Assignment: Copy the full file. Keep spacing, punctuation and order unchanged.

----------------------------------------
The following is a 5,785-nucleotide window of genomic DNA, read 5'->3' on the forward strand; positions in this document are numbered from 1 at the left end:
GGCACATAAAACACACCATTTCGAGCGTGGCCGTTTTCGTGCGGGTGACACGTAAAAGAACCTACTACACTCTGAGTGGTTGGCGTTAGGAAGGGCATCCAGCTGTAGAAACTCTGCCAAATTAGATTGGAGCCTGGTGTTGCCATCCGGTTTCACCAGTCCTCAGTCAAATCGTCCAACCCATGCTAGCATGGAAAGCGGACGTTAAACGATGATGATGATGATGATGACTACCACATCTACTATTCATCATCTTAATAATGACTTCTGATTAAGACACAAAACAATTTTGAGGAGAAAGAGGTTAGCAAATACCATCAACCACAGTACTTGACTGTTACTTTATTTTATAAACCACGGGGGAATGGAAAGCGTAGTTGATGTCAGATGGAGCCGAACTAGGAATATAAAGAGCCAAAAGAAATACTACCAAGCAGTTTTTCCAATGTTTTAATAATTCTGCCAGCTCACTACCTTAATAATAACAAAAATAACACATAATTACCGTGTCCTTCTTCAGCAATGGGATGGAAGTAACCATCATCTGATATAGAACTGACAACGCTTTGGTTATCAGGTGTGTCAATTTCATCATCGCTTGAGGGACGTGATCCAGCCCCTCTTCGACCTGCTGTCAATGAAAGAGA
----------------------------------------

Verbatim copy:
The following is a 5,785-nucleotide window of genomic DNA, read 5'->3' on the forward strand; positions in this document are numbered from 1 at the left end:
GGCACATAAAACACACCATTTCGAGCGTGGCCGTTTTCGTGCGGGTGACACGTAAAAGAACCTACTACACTCTGAGTGGTTGGCGTTAGGAAGGGCATCCAGCTGTAGAAACTCTGCCAAATTAGATTGGAGCCTGGTGTTGCCATCCGGTTTCACCAGTCCTCAGTCAAATCGTCCAACCCATGCTAGCATGGAAAGCGGACGTTAAACGATGATGATGATGATGATGACTACCACATCTACTATTCATCATCTTAATAATGACTTCTGATTAAGACACAAAACAATTTTGAGGAGAAAGAGGTTAGCAAATACCATCAACCACAGTACTTGACTGTTACTTTATTTTATAAACCACGGGGGAATGGAAAGCGTAGTTGATGTCAGATGGAGCCGAACTAGGAATATAAAGAGCCAAAAGAAATACTACCAAGCAGTTTTTCCAATGTTTTAATAATTCTGCCAGCTCACTACCTTAATAATAACAAAAATAACACATAATTACCGTGTCCTTCTTCAGCAATGGGATGGAAGTAACCATCATCTGATATAGAACTGACAACGCTTTGGTTATCAGGTGTGTCAATTTCATCATCGCTTGAGGGACGTGATCCAGCCCCTCTTCGACCTGCTGTCAATGAAAGAGA